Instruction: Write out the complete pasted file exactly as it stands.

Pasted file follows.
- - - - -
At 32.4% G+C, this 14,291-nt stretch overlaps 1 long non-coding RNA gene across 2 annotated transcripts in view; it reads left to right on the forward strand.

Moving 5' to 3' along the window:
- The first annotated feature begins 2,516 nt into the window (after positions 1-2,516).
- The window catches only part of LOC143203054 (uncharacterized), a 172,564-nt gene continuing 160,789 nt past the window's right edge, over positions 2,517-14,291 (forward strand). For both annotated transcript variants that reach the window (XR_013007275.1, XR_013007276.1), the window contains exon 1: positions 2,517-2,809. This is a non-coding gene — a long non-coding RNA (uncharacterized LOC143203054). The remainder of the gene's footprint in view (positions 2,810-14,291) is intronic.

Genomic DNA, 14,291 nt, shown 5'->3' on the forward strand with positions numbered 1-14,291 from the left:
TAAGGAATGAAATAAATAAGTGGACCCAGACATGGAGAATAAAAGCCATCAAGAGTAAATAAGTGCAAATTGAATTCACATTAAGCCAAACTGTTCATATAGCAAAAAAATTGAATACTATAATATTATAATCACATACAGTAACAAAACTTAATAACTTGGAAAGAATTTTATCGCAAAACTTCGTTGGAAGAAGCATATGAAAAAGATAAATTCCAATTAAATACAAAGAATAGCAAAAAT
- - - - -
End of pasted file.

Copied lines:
At 32.4% G+C, this 14,291-nt stretch overlaps 1 long non-coding RNA gene across 2 annotated transcripts in view; it reads left to right on the forward strand.

Moving 5' to 3' along the window:
- The first annotated feature begins 2,516 nt into the window (after positions 1-2,516).
- The window catches only part of LOC143203054 (uncharacterized), a 172,564-nt gene continuing 160,789 nt past the window's right edge, over positions 2,517-14,291 (forward strand). For both annotated transcript variants that reach the window (XR_013007275.1, XR_013007276.1), the window contains exon 1: positions 2,517-2,809. This is a non-coding gene — a long non-coding RNA (uncharacterized LOC143203054). The remainder of the gene's footprint in view (positions 2,810-14,291) is intronic.

Genomic DNA, 14,291 nt, shown 5'->3' on the forward strand with positions numbered 1-14,291 from the left:
TAAGGAATGAAATAAATAAGTGGACCCAGACATGGAGAATAAAAGCCATCAAGAGTAAATAAGTGCAAATTGAATTCACATTAAGCCAAACTGTTCATATAGCAAAAAAATTGAATACTATAATATTATAATCACATACAGTAACAAAACTTAATAACTTGGAAAGAATTTTATCGCAAAACTTCGTTGGAAGAAGCATATGAAAAAGATAAATTCCAATTAAATACAAAGAATAGCAAAAAT